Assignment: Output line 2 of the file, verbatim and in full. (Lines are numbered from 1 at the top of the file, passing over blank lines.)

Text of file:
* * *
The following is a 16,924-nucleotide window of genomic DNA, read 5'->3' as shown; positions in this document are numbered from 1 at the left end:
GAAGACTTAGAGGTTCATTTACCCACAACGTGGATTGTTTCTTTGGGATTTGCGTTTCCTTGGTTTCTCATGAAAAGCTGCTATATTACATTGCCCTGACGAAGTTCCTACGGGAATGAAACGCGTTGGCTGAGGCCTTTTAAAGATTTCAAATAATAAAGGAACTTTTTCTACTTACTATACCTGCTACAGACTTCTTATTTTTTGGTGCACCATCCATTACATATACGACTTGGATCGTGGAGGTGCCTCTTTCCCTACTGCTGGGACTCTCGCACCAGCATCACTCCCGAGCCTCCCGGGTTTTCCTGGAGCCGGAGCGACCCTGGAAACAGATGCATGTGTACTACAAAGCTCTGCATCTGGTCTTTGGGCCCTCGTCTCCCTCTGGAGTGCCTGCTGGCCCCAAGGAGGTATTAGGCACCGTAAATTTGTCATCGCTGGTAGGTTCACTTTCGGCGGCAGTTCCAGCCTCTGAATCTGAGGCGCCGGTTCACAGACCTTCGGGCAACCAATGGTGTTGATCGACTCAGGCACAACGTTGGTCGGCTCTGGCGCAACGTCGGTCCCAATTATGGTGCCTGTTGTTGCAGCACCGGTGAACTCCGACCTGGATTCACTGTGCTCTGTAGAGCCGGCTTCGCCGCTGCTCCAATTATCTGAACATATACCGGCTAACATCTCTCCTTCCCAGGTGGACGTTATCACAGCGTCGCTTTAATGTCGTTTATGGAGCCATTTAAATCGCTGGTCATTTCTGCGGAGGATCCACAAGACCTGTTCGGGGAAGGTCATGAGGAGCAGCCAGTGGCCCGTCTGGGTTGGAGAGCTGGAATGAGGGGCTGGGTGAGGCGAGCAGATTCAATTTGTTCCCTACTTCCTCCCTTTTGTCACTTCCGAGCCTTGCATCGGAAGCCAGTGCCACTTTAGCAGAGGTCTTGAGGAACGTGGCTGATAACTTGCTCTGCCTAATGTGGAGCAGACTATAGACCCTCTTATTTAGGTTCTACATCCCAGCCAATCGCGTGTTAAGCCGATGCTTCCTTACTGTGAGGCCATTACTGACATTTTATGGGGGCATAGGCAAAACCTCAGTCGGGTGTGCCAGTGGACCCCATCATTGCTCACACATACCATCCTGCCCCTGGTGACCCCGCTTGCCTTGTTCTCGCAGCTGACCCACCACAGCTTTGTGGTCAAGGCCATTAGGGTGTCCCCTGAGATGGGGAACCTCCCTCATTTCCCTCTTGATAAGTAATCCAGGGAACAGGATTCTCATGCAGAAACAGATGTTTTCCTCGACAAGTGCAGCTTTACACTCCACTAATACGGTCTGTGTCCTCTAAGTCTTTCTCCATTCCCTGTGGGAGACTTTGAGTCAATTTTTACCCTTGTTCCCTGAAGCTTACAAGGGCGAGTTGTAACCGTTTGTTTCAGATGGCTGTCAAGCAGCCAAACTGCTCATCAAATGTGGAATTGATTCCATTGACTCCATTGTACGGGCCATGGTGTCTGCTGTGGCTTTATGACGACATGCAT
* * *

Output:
GAAGACTTAGAGGTTCATTTACCCACAACGTGGATTGTTTCTTTGGGATTTGCGTTTCCTTGGTTTCTCATGAAAAGCTGCTATATTACATTGCCCTGACGAAGTTCCTACGGGAATGAAACGCGTTGGCTGAGGCCTTTTAAAGATTTCAAATAATAAAGGAACTTTTTCTACTTACTATACCTGCTACAGACTTCTTATTTTTTGGTGCACCATCCATTACATATACGACTTGGATCGTGGAGGTGCCTCTTTCCCTACTGCTGGGACTCTCGCACCAGCATCACTCCCGAGCCTCCCGGGTTTTCCTGGAGCCGGAGCGACCCTGGAAACAGATGCATGTGTACTACAAAGCTCTGCATCTGGTCTTTGGGCCCTCGTCTCCCTCTGGAGTGCCTGCTGGCCCCAAGGAGGTATTAGGCACCGTAAATTTGTCATCGCTGGTAGGTTCACTTTCGGCGGCAGTTCCAGCCTCTGAATCTGAGGCGCCGGTTCACAGACCTTCGGGCAACCAATGGTGTTGATCGACTCAGGCACAACGTTGGTCGGCTCTGGCGCAACGTCGGTCCCAATTATGGTGCCTGTTGTTGCAGCACCGGTGAACTCCGACCTGGATTCACTGTGCTCTGTAGAGCCGGCTTCGCCGCTGCTCCAATTATCTGAACATATACCGGCTAACATCTCTCCTTCCCAGGTGGACGTTATCACAGCGTCGCTTTAATGTCGTTTATGGAGCCATTTAAATCGCTGGTCATTTCTGCGGAGGATCCACAAGACCTGTTCGGGGAAGGTCATGAGGAGCAGCCAGTGGCCCGTCTGGGTTGGAGAGCTGGAATGAGGGGCTGGGTGAGGCGAGCAGATTCAATTTGTTCCCTACTTCCTCCCTTTTGTCACTTCCGAGCCTTGCATCGGAAGCCAGTGCCACTTTAGCAGAGGTCTTGAGGAACGTGGCTGATAACTTGCTCTGCCTAATGTGGAGCAGACTATAGACCCTCTTATTTAGGTTCTACATCCCAGCCAATCGCGTGTTAAGCCGATGCTTCCTTACTGTGAGGCCATTACTGACATTTTATGGGGGCATAGGCAAAACCTCAGTCGGGTGTGCCAGTGGACCCCATCATTGCTCACACATACCATCCTGCCCCTGGTGACCCCGCTTGCCTTGTTCTCGCAGCTGACCCACCACAGCTTTGTGGTCAAGGCCATTAGGGTGTCCCCTGAGATGGGGAACCTCCCTCATTTCCCTCTTGATAAGTAATCCAGGGAACAGGATTCTCATGCAGAAACAGATGTTTTCCTCGACAAGTGCAGCTTTACACTCCACTAATACGGTCTGTGTCCTCTAAGTCTTTCTCCATTCCCTGTGGGAGACTTTGAGTCAATTTTTACCCTTGTTCCCTGAAGCTTACAAGGGCGAGTTGTAACCGTTTGTTTCAGATGGCTGTCAAGCAGCCAAACTGCTCATCAAATGTGGAATTGATTCCATTGACTCCATTGTACGGGCCATGGTGTCTGCTGTGGCTTTATGACGACATGCAT